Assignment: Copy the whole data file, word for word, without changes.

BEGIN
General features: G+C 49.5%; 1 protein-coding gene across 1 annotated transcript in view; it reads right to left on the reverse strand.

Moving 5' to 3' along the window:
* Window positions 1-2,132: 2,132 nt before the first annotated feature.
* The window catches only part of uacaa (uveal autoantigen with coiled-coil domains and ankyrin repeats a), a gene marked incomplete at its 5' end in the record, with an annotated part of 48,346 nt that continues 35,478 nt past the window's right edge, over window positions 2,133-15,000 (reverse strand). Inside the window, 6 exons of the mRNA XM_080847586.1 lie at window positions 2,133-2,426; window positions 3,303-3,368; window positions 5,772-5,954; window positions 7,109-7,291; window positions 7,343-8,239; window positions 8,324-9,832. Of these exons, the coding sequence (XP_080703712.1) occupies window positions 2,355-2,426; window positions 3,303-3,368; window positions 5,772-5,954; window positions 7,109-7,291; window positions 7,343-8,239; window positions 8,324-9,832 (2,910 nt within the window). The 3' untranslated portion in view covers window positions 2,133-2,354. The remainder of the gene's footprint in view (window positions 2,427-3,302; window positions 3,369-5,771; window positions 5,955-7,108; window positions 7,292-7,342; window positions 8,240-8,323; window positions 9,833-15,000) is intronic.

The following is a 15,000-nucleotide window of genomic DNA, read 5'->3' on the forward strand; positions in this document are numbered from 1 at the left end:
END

General features: G+C 49.5%; 1 protein-coding gene across 1 annotated transcript in view; it reads right to left on the reverse strand.

Moving 5' to 3' along the window:
* Window positions 1-2,132: 2,132 nt before the first annotated feature.
* The window catches only part of uacaa (uveal autoantigen with coiled-coil domains and ankyrin repeats a), a gene marked incomplete at its 5' end in the record, with an annotated part of 48,346 nt that continues 35,478 nt past the window's right edge, over window positions 2,133-15,000 (reverse strand). Inside the window, 6 exons of the mRNA XM_080847586.1 lie at window positions 2,133-2,426; window positions 3,303-3,368; window positions 5,772-5,954; window positions 7,109-7,291; window positions 7,343-8,239; window positions 8,324-9,832. Of these exons, the coding sequence (XP_080703712.1) occupies window positions 2,355-2,426; window positions 3,303-3,368; window positions 5,772-5,954; window positions 7,109-7,291; window positions 7,343-8,239; window positions 8,324-9,832 (2,910 nt within the window). The 3' untranslated portion in view covers window positions 2,133-2,354. The remainder of the gene's footprint in view (window positions 2,427-3,302; window positions 3,369-5,771; window positions 5,955-7,108; window positions 7,292-7,342; window positions 8,240-8,323; window positions 9,833-15,000) is intronic.

The following is a 15,000-nucleotide window of genomic DNA, read 5'->3' on the forward strand; positions in this document are numbered from 1 at the left end: